The Anonymous Widower

UK Group Plans First Large-Scale Liquid Air Energy Storage Plant

The title of this post, is the same as that of this article on the FT.

This is the first paragraph.

Highview Power is attempting to raise £400mn to fund project with capacity to supply 600,000 homes.


  1. This battery will have an output of 30 MW and a storage capacity of 300 MWh.
  2. The battery will be built at Carrington, near Manchester.
  3. Highview Power hope it will be opened by the end of 2024.
  4. It appears that the £400 million will also be used to start the engineering for another four batteries.

The article gives a detailed history of the company.

November 15, 2022 - Posted by | Energy, Energy Storage | , ,


  1. Hm, they’ve been talking about this for some time now. According to their website, the Carrington plant is ‘underway’, but now they’re saying they haven’t even got the finance yet?

    Comment by Peter Robins | November 15, 2022 | Reply

    • I have heard very good reports of Rupert Pearce from a couple of trusted sources.

      Judging by the amateurish web site, I suspect he found a rather chaotic company and only now has he started to get the act together. Carlton certainly seem to be a professional bunch.

      Comment by AnonW | November 15, 2022 | Reply

      • disappointing though. Last year they were saying it would be operational this year – and now in 2 years time. Perhaps it would be better if they were taken over by one of the large oil/gas/chemical companies, who would have the finance, engineering and management skills to develop the tech at a large scale.

        Comment by Peter Robins | November 15, 2022

      • You don’t get any bigger than Sumitomo and they must own a noticeable share.

        Comment by AnonW | November 15, 2022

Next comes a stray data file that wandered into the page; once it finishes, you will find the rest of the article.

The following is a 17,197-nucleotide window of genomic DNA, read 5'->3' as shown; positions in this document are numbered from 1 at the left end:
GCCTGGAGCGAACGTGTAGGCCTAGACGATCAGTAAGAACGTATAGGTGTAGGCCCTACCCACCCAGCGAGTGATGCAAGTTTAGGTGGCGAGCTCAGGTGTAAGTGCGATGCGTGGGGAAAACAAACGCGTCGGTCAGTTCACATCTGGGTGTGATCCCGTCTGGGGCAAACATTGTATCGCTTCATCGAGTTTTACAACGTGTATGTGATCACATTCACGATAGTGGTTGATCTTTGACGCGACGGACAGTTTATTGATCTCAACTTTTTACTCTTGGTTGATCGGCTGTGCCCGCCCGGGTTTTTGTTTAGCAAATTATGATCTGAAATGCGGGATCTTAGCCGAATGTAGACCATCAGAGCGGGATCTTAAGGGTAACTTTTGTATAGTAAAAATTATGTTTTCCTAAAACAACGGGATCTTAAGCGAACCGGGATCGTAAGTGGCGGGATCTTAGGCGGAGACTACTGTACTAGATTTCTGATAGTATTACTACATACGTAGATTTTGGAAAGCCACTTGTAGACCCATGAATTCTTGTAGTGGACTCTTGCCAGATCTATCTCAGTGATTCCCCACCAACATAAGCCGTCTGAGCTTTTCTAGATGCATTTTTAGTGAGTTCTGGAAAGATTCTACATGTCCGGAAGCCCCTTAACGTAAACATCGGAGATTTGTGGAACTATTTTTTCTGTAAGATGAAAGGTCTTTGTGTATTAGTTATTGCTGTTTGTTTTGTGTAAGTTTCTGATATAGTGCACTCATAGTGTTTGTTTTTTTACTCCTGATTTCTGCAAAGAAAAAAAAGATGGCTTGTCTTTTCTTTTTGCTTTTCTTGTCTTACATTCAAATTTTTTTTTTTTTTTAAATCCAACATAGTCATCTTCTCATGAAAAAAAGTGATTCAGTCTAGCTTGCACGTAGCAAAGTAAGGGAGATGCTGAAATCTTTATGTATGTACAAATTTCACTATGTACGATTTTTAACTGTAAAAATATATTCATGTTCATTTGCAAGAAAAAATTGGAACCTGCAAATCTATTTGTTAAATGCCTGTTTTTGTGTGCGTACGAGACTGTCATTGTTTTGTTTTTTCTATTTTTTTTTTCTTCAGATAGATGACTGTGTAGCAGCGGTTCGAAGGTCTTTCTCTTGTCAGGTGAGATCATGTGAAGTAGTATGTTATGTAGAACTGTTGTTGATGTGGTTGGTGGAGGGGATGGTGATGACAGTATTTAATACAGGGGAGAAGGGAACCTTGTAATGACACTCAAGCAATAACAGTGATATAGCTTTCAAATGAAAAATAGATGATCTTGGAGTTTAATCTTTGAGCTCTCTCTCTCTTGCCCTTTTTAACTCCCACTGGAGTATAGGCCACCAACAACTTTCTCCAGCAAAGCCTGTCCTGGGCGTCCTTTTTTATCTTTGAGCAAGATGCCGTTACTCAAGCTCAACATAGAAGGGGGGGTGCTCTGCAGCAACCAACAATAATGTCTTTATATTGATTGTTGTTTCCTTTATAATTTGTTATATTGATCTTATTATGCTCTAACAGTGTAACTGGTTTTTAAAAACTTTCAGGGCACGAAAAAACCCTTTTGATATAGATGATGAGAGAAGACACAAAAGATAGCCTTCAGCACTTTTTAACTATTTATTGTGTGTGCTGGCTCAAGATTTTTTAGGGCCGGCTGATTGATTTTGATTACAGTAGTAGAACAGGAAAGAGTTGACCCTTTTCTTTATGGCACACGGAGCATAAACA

2. Whatever happened to the projects Highview were promoting only a couple of months ago that ….”will be built at a breakneck speed of two to three a year during the 2020s, with a target of 20 sites able to provide almost 6GW of back-up electricity”.
    Pearce has had his new management team in place since July/August so they’ve no excuses to still be putting out such a confusing rhetoric.
    Remember that Pearce was selected “on the rebound” following the withdrawal of the headhunted new CEO who was selected to start at the beginning of this year having flirted with Columbia Capital a venture capital fund.
    I’m beginning to wonder whether Pearce is in reality more focussed on other things .

    Comment by fammorris | November 15, 2022 | Reply

  3. However, I have no worries about the technology, as many years ago, I modelled a complex chemical reaction on similar lines. Unfortunately, like my work with Balaena, it never saw the light of day. With Balaena the patents can be found in dead patent databases, but there is no evidence of the other.

    Some of these projects have very strange gestations. Many ears ago, I did some data analysis for British Rail about cable breaks. Recently, the son of one of the engineers, I worked with, contacted me, as he was now working for Network Rail on a similar project.

    Comment by AnonW | November 15, 2022 | Reply

  4. I agree with you that the LAES technology looks very promising and that good ideas sometimes spend many years ‘in the long grass’ before emerging. I wonder however if there are lessons that could be learnt about the successful promotion of nascent technology that would project its potential more effectively than the practice of feeding an indiscriminate media machine.

    Comment by fammorris | November 16, 2022 | Reply

    • There is a bit of a chicken/egg situation with all such new technologies. Project financiers like a proven track record, so they know what returns they can expect from their investment. This is now well established for wind and solar. But new tech can’t provide that until they’ve built some pilot plants to establish what costs/income are likely to be. So they need venture capital to set that up.

      As the FT article notes, projects like LAES are expensive to build. I had thought that Highview already had the finance for the Carrington plant (in fact, that it was about to start operating), but it seems that’s not the case. I’ve been looking for the status on their progress in other countries, such as Spain, where they supposedly have an agreement with a leading energy company. But I couldn’t find anything recent, so I’m starting to wonder whether that’s hot air too.

      Comment by Peter Robins | November 16, 2022 | Reply

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